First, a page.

BP cuts 300 Aberdeen oil jobs as industry chief calls for instant cut in UK taxes on N. Sea


BP celebrated 50 years in N Sea last year.
BP celebrated 50 years in N Sea last year.

Oil giant BP has confirmed that it is to cut a total of 300 jobs in Aberdeen following a review of its N. Sea operations – which first started 50 years ago.

This figure comprises 200 staff jobs from its Aberdeen office and 100 offshore contractors. The company expects a ‘relatively small’ number of compulsory redundancies.

BP currently employs 3,500 people in the North Sea, with a further 11,000 elsewhere in the UK.

The oil giant announced a major restructuring in December in response to the fall in the world oil price, which has halved in recent months.

Trevor Garlick, regional president for BP North Sea, said: “We are committed to the North Sea and see a long term future for our business here.

“However, given the well-documented challenges of operating in this maturing region and in toughening market conditions, we are taking specific steps to ensure our business remains competitive and robust, and we are aligning with the wider industry.

“Whilst our primary focus will be on improving efficiencies and on simplifying the way we work, an inevitable outcome of this will be an impact on headcount and we expect a reduction of around 200 staff and 100 contractor roles.

“We have spoken to staff and will work with those affected over the coming months.”

Malcolm Webb, Chief Executive of the industry’s London-based trade association, Oil & Gas UK, said: “While we cannot comment on the commercial decisions made by our members <BP> we recognise that a rapidly falling oil price and escalating industry costs have impacted on activity across the North Sea, with companies having to make very difficult decisions in light of this challenging business environment. 

  • “We believe that urgent action is now needed on three fronts. First the industry must proceed to implement necessary cost reduction and efficiency improvement measures.
  • “Second, the Department of Energy must proceed as quickly as possible with the full establishment of the new Oil and Gas Authority, and in particular its office in Aberdeen.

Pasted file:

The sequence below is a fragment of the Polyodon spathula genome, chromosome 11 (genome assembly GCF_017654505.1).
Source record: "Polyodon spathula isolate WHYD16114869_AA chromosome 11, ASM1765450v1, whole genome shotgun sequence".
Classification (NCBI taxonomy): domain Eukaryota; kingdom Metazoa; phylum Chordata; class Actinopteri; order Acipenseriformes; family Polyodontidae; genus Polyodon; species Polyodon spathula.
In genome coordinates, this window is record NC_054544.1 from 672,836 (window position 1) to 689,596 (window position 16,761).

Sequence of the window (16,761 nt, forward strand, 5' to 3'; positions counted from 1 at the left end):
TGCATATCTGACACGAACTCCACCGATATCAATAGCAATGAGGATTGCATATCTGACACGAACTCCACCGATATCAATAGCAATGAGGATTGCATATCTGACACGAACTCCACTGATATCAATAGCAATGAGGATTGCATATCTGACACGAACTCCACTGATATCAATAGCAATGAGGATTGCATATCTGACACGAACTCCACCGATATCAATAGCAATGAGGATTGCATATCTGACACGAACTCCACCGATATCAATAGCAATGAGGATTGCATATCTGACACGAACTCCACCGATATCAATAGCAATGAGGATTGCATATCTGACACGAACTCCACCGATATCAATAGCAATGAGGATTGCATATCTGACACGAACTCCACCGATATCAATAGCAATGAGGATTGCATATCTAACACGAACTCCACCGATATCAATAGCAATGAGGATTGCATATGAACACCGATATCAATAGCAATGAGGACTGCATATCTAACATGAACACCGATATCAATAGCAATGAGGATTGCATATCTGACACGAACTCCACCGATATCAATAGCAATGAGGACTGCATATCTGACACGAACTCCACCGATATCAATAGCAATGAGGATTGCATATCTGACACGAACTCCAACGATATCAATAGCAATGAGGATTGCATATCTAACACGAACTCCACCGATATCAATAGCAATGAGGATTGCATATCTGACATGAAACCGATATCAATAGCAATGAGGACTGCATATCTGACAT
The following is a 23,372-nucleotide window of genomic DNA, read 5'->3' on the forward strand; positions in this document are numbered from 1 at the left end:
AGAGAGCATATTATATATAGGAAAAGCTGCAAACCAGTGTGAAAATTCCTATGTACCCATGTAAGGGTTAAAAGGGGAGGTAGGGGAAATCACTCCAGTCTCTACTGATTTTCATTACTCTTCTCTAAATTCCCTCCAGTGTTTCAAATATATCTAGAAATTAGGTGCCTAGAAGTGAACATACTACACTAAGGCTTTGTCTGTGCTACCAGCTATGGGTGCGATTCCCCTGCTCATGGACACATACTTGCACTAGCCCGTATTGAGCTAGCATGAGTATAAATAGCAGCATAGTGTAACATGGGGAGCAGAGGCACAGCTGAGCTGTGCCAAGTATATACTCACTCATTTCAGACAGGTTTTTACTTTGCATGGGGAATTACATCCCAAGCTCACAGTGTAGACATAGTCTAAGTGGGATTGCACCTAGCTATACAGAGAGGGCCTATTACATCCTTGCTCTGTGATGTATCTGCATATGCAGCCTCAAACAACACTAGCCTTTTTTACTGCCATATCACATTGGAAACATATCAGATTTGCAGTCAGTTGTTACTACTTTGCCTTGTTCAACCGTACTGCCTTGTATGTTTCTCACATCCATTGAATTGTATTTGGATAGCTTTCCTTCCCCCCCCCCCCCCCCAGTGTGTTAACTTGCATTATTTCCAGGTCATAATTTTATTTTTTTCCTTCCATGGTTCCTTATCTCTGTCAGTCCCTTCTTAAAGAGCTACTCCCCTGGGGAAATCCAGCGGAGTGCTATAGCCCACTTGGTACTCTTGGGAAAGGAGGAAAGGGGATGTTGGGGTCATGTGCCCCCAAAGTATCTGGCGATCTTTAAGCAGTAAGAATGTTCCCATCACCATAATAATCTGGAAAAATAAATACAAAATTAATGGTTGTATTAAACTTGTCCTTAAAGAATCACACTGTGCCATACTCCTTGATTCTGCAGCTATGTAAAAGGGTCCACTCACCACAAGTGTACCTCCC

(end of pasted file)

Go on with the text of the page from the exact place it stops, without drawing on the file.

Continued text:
• “And third, the Treasury must radically reduce the tax burden on this mature oil and gas province. Tax rates ranging from 60% and up to 80% are no longer sustainable.”

UK Energy Secretary Ed Davey – who yesterday met oil industry leaders in Aberdeen after the BP announcement – acknowledged that tax issues may need to be examined. He said that there must be no “panicked” response to short-term price fluctuations and insisted the government was “determined to do everything we can” to save jobs. 

He added: “The oil and gas industry – in terms of corporate sectors – pays more tax than any other and therefore it’s very important that we think about that both in terms of jobs and in terms of the overall tax take and the future health of the sector.

“We need to make sure that to secure our gas and oil needs in the decades ahead that we’re planning with the sector on tax as well as regulation.

“The threat to jobs has been brought home by the news from BP today. We have great sympathy with all those directly affected.

“BP is a significant investor and employer in the North Sea and the UK Government recognises the importance of the North Sea sector, both in terms of thousands of Scottish jobs it supports and its overall benefit to the whole UK economy.”

See also in Scottish Energy News at: http://goo.gl/hEUysJ

N. Sea operators must cut costs to survive, warns Deloitte


Scottish Energy Minister Fergus Ewing commented: “The UK needs to send a signal that it values the industry as an enormous contributor to Scotland and the UK, not as a giant cash machine for the exchequer when the times are good.

 “In order to prevent the premature decommissioning of North Sea oil fields there needs to be a clear signal sent to the operators, many of whom are headquartered in places like Houston and Calgary, that the UK government ‘gets it’.”

UK Chancellor, George Osborne last night said that he will look at new measures to support the North Sea oil and gas industry in the next Budget. 

Anne Begg, MP for Aberdeen South – who is also chairman of the Westminster parliament’s all party parliamentary group for offshore oil and gas – insisted it was “time for action, not weasel words”. She said: “This is worrying news for Aberdeen. We need action from government at all levels.


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